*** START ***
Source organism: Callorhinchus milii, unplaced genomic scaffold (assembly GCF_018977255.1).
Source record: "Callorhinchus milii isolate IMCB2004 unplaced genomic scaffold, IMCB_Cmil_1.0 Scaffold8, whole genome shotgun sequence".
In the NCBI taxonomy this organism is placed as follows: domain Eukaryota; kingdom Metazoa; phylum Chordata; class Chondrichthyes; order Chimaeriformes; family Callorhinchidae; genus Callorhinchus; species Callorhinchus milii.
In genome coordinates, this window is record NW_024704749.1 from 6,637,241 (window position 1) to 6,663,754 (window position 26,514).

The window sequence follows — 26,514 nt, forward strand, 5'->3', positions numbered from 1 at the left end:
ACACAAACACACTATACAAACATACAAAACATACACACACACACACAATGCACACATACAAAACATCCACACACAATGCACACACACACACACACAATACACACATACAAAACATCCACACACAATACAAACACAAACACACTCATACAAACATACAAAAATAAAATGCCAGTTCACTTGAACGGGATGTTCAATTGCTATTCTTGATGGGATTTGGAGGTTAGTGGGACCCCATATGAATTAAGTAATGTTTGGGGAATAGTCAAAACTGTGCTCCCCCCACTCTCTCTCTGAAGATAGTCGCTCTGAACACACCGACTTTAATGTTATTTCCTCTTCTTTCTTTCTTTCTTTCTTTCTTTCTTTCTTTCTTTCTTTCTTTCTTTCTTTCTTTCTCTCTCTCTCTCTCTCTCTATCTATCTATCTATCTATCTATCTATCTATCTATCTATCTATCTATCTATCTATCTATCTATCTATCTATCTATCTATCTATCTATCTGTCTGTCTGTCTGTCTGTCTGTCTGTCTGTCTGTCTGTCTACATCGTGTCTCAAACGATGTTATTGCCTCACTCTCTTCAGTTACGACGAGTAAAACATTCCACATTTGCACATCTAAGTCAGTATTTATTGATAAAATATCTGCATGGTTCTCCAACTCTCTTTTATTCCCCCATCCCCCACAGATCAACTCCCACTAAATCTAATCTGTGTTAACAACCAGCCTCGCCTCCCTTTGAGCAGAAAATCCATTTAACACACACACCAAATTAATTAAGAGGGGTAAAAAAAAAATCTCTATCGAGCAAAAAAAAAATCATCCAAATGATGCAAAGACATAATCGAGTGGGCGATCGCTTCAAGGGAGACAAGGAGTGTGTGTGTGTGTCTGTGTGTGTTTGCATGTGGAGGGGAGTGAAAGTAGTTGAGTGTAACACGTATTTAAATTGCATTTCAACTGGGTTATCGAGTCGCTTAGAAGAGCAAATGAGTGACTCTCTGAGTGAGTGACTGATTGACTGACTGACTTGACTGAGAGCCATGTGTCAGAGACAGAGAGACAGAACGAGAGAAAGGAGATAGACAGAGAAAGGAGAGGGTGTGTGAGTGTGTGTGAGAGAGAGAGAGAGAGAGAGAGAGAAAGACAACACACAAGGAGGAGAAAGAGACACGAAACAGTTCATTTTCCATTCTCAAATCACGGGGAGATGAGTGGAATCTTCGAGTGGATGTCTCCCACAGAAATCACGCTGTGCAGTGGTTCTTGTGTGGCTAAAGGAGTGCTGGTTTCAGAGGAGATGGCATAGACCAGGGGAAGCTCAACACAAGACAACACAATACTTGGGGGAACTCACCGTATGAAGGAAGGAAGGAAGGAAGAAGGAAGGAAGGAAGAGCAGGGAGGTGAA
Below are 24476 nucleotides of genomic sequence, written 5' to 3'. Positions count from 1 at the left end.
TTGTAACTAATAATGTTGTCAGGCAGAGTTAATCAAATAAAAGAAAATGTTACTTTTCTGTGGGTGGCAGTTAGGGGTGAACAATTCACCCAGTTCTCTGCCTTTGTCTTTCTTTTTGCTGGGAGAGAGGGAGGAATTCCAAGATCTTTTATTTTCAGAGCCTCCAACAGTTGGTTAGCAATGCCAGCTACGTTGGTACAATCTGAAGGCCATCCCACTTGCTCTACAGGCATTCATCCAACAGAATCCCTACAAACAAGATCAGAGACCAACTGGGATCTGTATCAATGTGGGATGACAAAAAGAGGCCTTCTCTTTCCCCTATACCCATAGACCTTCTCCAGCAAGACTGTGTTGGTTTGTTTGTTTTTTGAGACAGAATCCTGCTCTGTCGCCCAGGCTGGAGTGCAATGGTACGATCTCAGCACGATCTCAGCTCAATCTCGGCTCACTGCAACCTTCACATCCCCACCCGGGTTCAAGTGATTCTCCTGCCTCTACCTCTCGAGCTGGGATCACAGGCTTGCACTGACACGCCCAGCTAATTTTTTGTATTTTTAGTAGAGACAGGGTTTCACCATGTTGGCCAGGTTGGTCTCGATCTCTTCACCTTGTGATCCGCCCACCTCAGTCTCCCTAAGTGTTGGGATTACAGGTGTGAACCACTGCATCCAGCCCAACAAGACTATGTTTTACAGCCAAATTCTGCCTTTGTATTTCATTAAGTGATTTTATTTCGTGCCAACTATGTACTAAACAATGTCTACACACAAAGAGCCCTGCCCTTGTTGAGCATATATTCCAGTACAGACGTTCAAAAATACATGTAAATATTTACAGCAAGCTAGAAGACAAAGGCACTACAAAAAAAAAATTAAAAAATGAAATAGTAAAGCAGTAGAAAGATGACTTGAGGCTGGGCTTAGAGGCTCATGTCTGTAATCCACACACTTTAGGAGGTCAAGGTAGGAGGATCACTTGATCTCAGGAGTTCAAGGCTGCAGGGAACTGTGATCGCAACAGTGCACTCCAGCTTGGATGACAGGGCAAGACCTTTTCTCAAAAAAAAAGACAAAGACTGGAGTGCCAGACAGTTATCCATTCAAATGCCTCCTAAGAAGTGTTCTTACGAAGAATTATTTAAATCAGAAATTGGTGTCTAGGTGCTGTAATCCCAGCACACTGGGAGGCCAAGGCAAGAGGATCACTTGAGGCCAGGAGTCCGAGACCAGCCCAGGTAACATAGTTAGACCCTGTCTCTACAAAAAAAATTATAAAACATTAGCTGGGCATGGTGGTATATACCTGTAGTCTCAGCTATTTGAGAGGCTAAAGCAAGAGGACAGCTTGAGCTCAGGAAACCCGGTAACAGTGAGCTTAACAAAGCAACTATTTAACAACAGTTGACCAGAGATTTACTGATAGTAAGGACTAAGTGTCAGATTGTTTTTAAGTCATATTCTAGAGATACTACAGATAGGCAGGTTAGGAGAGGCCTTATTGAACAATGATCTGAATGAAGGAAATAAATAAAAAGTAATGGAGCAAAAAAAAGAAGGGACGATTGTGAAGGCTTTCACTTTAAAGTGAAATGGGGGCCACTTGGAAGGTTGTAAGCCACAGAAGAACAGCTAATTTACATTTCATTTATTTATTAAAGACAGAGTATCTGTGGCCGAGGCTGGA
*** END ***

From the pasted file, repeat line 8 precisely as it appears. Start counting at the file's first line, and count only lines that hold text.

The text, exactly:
TTGTAACTAATAATGTTGTCAGGCAGAGTTAATCAAATAAAAGAAAATGTTACTTTTCTGTGGGTGGCAGTTAGGGGTGAACAATTCACCCAGTTCTCTGCCTTTGTCTTTCTTTTTGCTGGGAGAGAGGGAGGAATTCCAAGATCTTTTATTTTCAGAGCCTCCAACAGTTGGTTAGCAATGCCAGCTACGTTGGTACAATCTGAAGGCCATCCCACTTGCTCTACAGGCATTCATCCAACAGAATCCCTACAAACAAGATCAGAGACCAACTGGGATCTGTATCAATGTGGGATGACAAAAAGAGGCCTTCTCTTTCCCCTATACCCATAGACCTTCTCCAGCAAGACTGTGTTGGTTTGTTTGTTTTTTGAGACAGAATCCTGCTCTGTCGCCCAGGCTGGAGTGCAATGGTACGATCTCAGCACGATCTCAGCTCAATCTCGGCTCACTGCAACCTTCACATCCCCACCCGGGTTCAAGTGATTCTCCTGCCTCTACCTCTCGAGCTGGGATCACAGGCTTGCACTGACACGCCCAGCTAATTTTTTGTATTTTTAGTAGAGACAGGGTTTCACCATGTTGGCCAGGTTGGTCTCGATCTCTTCACCTTGTGATCCGCCCACCTCAGTCTCCCTAAGTGTTGGGATTACAGGTGTGAACCACTGCATCCAGCCCAACAAGACTATGTTTTACAGCCAAATTCTGCCTTTGTATTTCATTAAGTGATTTTATTTCGTGCCAACTATGTACTAAACAATGTCTACACACAAAGAGCCCTGCCCTTGTTGAGCATATATTCCAGTACAGACGTTCAAAAATACATGTAAATATTTACAGCAAGCTAGAAGACAAAGGCACTACAAAAAAAAAATTAAAAAATGAAATAGTAAAGCAGTAGAAAGATGACTTGAGGCTGGGCTTAGAGGCTCATGTCTGTAATCCACACACTTTAGGAGGTCAAGGTAGGAGGATCACTTGATCTCAGGAGTTCAAGGCTGCAGGGAACTGTGATCGCAACAGTGCACTCCAGCTTGGATGACAGGGCAAGACCTTTTCTCAAAAAAAAAGACAAAGACTGGAGTGCCAGACAGTTATCCATTCAAATGCCTCCTAAGAAGTGTTCTTACGAAGAATTATTTAAATCAGAAATTGGTGTCTAGGTGCTGTAATCCCAGCACACTGGGAGGCCAAGGCAAGAGGATCACTTGAGGCCAGGAGTCCGAGACCAGCCCAGGTAACATAGTTAGACCCTGTCTCTACAAAAAAAATTATAAAACATTAGCTGGGCATGGTGGTATATACCTGTAGTCTCAGCTATTTGAGAGGCTAAAGCAAGAGGACAGCTTGAGCTCAGGAAACCCGGTAACAGTGAGCTTAACAAAGCAACTATTTAACAACAGTTGACCAGAGATTTACTGATAGTAAGGACTAAGTGTCAGATTGTTTTTAAGTCATATTCTAGAGATACTACAGATAGGCAGGTTAGGAGAGGCCTTATTGAACAATGATCTGAATGAAGGAAATAAATAAAAAGTAATGGAGCAAAAAAAAGAAGGGACGATTGTGAAGGCTTTCACTTTAAAGTGAAATGGGGGCCACTTGGAAGGTTGTAAGCCACAGAAGAACAGCTAATTTACATTTCATTTATTTATTAAAGACAGAGTATCTGTGGCCGAGGCTGGA